In profile: Dr Lyra Randzavola, AstraZeneca-MRC Research Fellow

As part of our Staff Profile series, we spoke to Dr Lyra Randzavola who recently was awarded an AstraZeneca-MRC Research Fellowship. Here, she tells us more about her research background and interests.

Introduce yourself – who are you and what do you do?

Hi, I am Lyra! I am from Madagascar, and I am a Research Fellow jointly funded by MRC and AstraZeneca. I am based at the Department of Immunology and Inflammation.

Can you tell us about your career so far – when did you join the college, and where were you working/studying before this?

I join Imperial in Summer 2019 as a Research Associate in Dr. David Thomas Lab. Prior to this, I worked at the Cambridge Institute of Medical Research (2014-2019). I studied Life Sciences and Pharmacology for 5 years in my hometown, Antananarivo before moving in France (2007) for a Master’s and then a PhD, obtained in 2013 from the Sorbonne Paris Nord University.

Can you explain a bit more about your research interests, and what you’re currently working on as part of your fellowship?

My research profile so far is built around deciphering the molecular mechanisms underpinning the development of immune pathologies particularly monogenic immunodeficiencies. With my industry-sponsored fellowship, I will conduct pre-clinical studies testing the use of Chimeric Antigen Receptor-cell based immunotherapy for the treatment of Systemic Lupus Erythematosus.

What initially sparked your interest in your current field of research?

Back in my PhD, I studied the biochemistry of a protein called Vav1 which is important in the homeostasis of immune cells. This was the start of my specialisation into cellular immunology being a cell biologist by training. In my first postdoctoral position at the University of Cambridge, I used cutting-edge microscopy techniques to demonstrate a critical role of CD8 cytotoxic T cells in the pathogenesis of ARPC1B immunodeficiency. In my latest project at Imperial, I have uncovered the role of EROS in stabilising the early stage of the biosynthesis of the NOX2 oxidase which could be exploited to develop gene therapy to treat chronic granulomatous disease. So, I have always worked alongside clinicians, and I am passionate about translational research.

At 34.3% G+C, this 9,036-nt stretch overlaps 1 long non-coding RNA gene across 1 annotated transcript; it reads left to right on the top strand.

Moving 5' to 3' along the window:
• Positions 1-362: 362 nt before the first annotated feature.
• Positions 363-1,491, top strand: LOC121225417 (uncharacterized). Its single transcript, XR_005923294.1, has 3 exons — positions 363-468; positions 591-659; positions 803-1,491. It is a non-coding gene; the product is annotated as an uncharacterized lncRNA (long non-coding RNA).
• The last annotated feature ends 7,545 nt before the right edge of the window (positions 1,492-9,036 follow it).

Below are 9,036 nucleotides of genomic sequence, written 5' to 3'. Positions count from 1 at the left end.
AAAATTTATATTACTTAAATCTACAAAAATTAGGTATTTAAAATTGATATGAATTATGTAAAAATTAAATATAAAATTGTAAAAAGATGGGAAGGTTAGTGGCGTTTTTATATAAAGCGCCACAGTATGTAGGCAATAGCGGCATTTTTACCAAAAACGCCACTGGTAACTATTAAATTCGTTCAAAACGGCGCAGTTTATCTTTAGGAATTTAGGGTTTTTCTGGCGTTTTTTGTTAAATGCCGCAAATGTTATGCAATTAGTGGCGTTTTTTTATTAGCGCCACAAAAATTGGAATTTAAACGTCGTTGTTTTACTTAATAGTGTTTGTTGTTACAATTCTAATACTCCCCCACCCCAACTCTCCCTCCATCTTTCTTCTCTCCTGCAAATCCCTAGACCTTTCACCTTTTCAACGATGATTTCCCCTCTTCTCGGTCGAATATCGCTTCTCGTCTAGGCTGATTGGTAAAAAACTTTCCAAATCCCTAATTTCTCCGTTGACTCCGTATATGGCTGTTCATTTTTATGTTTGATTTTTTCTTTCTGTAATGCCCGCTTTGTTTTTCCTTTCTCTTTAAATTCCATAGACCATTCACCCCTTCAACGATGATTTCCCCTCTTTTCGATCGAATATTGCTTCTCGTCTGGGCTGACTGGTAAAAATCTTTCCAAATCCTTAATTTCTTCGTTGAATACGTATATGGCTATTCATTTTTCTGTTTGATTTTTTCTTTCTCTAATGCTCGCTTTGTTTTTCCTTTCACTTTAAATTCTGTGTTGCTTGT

What’s the most challenging part of your role?

I would definitely say, supervising a student. Finding the balance between not “holding their hand” too much but as the same time, making sure they are adopting good laboratory practice and thinking about their experiments, can sometime be tricky.

And the most rewarding?

Seeing other people getting excited about your work. I would also add being in contact, listening to and/or speaking with so many different people yet all bright and inspiring.

Where do you see yourself in five years’ time?

My long-term career goal is to lead a research programme supporting the development of therapies for immune-mediated diseases. So, I hope in 5 years’ time that I will have established my own laboratory to further understand how cells of the adaptive immunity uses specific proteins to achieve their function and how these proteins, when deregulated, may contribute to immune pathology including autoimmunity and monogenic immunodeficiencies. That being said, I can also imagine myself working in Industry which is why I am very grateful for my current fellowship which will allow me to benefit from AstraZeneca placement and mentorship.

What are your biggest hobbies/passions when you’re not busy at work?

Well, I am a mum of two energetic kids, a 7-year-old boy and a 1-year-old girl. Somehow, my hobbies have dramatically changed from extensive book reading and swimming to endless zoo, playground, and museum visits!

And finally: what’s the one thing you’d like staff in the department to know about you or your role that we haven’t already covered?

I think we have covered it all!